Positivity, confidence, and persistence are key in life, so never give up on yourself.
A hardgainer is someone who struggles to gain muscle, no matter how hard they exercise or what they eat. We usually associate the word with a skinny guy who forgets to eat or burns through everything he does eat thanks to his furnace-like metabolism. In fact, there are many more reasons why you might think you belong to this category. For example, if you’re a trans guy and you aren’t taking testosterone, you may feel like a hardgainer compared to cis men.
I’m a bit of a hardgainer myself, but I’ve been able to make some good changes to my physique regardless. The biggest lesson I have learnt so far is that making gains is definitely possible, but it might not happen the way I think it “must”, based on what other people have accomplished. It only happens the way that’s right for my own body.
In this article, I’m going to outline my experience, issues, and solutions, hoping to help other small guys and girls out there with their own fitness journey.
A healthy lifestyle isn’t always easy to pursue. Exercising and eating well can be expensive, time-consuming, and tiring. Worst of all, it’s pretty frustrating when you dedicate your time and energy to it, only to see small or no improvement.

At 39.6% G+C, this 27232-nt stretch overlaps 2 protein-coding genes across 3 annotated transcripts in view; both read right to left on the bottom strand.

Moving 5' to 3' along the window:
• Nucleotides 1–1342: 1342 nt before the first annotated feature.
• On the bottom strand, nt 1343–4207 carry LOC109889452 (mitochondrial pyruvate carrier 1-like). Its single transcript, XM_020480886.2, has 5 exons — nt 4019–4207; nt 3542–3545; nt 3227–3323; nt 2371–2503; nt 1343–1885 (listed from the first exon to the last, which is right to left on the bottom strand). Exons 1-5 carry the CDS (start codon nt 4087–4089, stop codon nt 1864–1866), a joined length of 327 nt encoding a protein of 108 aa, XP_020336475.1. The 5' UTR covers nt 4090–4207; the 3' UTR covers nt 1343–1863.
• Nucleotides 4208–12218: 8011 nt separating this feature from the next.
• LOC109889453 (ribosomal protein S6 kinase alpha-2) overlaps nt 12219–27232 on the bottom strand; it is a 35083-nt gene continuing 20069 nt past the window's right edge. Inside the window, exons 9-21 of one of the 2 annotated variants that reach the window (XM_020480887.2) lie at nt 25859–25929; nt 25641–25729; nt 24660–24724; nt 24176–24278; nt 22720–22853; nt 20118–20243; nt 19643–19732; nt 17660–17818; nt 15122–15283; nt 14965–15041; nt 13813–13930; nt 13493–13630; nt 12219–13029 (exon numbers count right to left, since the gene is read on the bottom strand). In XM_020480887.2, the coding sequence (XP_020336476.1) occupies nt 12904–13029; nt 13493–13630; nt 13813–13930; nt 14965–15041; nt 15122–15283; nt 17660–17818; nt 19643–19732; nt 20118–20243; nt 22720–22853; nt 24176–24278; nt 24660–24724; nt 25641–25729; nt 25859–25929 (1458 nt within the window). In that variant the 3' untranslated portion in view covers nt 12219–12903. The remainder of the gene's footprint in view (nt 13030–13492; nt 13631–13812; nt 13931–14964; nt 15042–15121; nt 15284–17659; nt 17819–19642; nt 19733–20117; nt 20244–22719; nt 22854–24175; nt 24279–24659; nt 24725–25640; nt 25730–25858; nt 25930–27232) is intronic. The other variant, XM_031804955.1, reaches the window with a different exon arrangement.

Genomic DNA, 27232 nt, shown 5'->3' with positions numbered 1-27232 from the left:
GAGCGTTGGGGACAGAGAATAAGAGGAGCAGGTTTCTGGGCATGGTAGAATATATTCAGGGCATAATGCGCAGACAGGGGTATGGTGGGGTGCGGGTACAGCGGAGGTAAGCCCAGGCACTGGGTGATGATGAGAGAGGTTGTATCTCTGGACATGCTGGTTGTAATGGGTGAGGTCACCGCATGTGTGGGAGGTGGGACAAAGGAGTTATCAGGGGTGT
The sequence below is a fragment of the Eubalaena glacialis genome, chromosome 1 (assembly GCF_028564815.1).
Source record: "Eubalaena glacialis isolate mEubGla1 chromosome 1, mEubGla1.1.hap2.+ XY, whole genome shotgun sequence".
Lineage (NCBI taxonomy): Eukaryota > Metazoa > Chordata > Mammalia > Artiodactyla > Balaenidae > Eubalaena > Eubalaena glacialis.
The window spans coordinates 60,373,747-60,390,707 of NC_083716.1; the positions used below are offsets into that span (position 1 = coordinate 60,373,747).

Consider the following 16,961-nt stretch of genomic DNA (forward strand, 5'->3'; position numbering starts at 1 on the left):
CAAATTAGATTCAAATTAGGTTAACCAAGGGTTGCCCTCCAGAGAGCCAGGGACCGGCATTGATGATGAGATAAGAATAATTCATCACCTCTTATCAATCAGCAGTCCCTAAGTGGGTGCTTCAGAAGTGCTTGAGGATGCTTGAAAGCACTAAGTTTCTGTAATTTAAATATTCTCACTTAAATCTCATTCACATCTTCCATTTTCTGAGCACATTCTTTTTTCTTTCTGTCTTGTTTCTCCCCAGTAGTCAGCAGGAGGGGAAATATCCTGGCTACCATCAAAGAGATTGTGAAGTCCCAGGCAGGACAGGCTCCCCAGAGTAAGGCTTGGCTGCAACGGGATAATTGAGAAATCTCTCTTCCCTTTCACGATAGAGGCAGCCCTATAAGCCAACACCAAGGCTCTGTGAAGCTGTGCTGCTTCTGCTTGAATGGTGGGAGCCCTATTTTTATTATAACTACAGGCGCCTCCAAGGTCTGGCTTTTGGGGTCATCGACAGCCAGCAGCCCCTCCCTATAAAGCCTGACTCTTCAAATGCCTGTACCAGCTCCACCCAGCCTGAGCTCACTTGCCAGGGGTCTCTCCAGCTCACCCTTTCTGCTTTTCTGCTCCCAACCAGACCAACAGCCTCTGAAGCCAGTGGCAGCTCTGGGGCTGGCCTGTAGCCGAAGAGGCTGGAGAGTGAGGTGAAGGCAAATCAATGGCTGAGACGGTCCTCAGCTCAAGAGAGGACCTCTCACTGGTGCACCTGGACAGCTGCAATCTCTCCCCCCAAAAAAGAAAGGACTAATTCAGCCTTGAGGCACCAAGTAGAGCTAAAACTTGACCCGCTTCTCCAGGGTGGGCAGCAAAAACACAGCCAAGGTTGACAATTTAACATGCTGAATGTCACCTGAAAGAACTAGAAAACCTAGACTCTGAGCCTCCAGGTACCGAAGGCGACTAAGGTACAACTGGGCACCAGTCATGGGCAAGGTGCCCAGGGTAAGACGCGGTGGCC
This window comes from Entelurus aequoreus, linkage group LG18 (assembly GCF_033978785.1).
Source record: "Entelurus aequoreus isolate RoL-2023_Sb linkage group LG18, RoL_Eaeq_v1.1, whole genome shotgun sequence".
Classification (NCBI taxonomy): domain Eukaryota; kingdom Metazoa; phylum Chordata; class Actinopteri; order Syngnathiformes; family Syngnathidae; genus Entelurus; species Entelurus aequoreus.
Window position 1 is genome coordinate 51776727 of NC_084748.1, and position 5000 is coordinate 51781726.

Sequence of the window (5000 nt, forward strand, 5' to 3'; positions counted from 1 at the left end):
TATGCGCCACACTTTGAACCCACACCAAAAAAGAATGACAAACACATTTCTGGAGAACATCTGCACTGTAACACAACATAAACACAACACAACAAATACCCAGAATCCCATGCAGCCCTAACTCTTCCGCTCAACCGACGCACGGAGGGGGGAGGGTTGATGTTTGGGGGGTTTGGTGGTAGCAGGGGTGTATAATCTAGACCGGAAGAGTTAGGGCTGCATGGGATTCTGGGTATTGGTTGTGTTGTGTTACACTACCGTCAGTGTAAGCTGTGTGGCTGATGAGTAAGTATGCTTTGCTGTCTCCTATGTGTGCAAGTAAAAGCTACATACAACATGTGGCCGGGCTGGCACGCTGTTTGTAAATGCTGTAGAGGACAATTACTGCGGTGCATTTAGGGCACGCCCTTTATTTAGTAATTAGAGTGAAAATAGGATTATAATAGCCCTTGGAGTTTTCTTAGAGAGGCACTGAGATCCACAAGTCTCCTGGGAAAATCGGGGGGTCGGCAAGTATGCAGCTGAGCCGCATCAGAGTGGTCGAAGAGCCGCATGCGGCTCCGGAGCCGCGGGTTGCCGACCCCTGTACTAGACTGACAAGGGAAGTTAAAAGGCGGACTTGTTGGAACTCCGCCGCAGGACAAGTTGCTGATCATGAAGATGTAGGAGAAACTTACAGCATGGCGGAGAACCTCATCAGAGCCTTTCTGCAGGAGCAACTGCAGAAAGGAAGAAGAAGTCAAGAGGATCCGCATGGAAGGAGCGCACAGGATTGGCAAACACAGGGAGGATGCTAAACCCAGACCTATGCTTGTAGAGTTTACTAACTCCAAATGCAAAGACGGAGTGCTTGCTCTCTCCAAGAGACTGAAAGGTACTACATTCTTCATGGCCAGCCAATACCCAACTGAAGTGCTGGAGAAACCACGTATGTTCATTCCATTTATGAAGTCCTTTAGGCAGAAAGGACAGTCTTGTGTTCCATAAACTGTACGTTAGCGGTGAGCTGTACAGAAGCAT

Ideally, you’d hire a professional to do the heavy lifting (not literally, I’m afraid) and pick the best programme and diet for you. In truth, many of us lack the funds for a personal trainer and have to resort to random workout programmes and nutrition plans that either overwhelm us or prove fruitless. A few lucky individuals may find the perfect physical activity and diet, but a lot more simply decide “this fitness thing” isn’t for them after all.
Nothing can substitute in-depth professional knowledge, but a basic understanding of your strengths and weaknesses can give you the tools to assess whether a certain fitness class or food choice will give you the results you’re looking for.
Although each body is unique, some of us share common physical characteristics, such as a propension to store more fat or more muscle mass. Taking these elements into account along with similarities between bone structures, scientists have defined three body types or somatotypes: the ectomorph, the endomorph, and the mesomorph. No one is 100% one type, but rather a combination of all three, with one of them being predominant.
For this reason, the science behind somatotypes can’t provide a perfect analysis of your own individual body. Nevertheless, understanding your somatotype can be a great starting point to select a workout programme and a diet you’ll want to stick to instead of a “too much pain and no gain” one you’ll abandon the next day.
A personal trainer who likes superheroes, bread, lifting weights, and studying “fitness stuff”.
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